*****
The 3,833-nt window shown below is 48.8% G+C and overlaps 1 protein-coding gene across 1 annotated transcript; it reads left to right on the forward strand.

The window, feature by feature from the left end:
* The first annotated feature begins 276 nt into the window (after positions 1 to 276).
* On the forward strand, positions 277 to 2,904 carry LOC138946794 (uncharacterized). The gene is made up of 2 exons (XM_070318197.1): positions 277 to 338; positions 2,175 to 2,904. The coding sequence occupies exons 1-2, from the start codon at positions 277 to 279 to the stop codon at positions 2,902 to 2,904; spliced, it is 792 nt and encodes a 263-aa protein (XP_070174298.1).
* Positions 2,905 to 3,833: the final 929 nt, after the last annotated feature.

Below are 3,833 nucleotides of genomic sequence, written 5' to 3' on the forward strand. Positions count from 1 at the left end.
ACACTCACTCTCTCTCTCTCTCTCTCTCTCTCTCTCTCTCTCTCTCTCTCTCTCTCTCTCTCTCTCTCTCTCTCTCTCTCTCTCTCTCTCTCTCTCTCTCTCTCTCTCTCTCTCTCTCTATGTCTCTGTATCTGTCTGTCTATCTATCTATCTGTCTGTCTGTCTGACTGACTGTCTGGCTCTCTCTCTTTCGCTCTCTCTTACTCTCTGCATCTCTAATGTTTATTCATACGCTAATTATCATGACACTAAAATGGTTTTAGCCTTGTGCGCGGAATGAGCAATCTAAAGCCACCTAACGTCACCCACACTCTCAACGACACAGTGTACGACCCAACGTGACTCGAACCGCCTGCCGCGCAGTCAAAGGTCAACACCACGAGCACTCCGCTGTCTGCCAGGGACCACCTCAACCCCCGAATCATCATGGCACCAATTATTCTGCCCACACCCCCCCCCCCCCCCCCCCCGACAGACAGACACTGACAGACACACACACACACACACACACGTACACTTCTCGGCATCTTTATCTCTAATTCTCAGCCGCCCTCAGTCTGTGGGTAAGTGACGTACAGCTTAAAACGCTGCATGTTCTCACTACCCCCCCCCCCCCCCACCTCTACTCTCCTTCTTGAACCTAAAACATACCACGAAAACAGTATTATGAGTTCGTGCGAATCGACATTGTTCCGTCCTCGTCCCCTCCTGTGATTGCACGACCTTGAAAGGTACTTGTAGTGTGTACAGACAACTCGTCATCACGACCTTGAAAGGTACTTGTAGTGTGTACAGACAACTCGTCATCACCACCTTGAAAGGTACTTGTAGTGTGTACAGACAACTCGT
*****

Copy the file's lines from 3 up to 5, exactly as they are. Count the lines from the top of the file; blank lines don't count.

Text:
* The first annotated feature begins 276 nt into the window (after positions 1 to 276).
* On the forward strand, positions 277 to 2,904 carry LOC138946794 (uncharacterized). The gene is made up of 2 exons (XM_070318197.1): positions 277 to 338; positions 2,175 to 2,904. The coding sequence occupies exons 1-2, from the start codon at positions 277 to 279 to the stop codon at positions 2,902 to 2,904; spliced, it is 792 nt and encodes a 263-aa protein (XP_070174298.1).
* Positions 2,905 to 3,833: the final 929 nt, after the last annotated feature.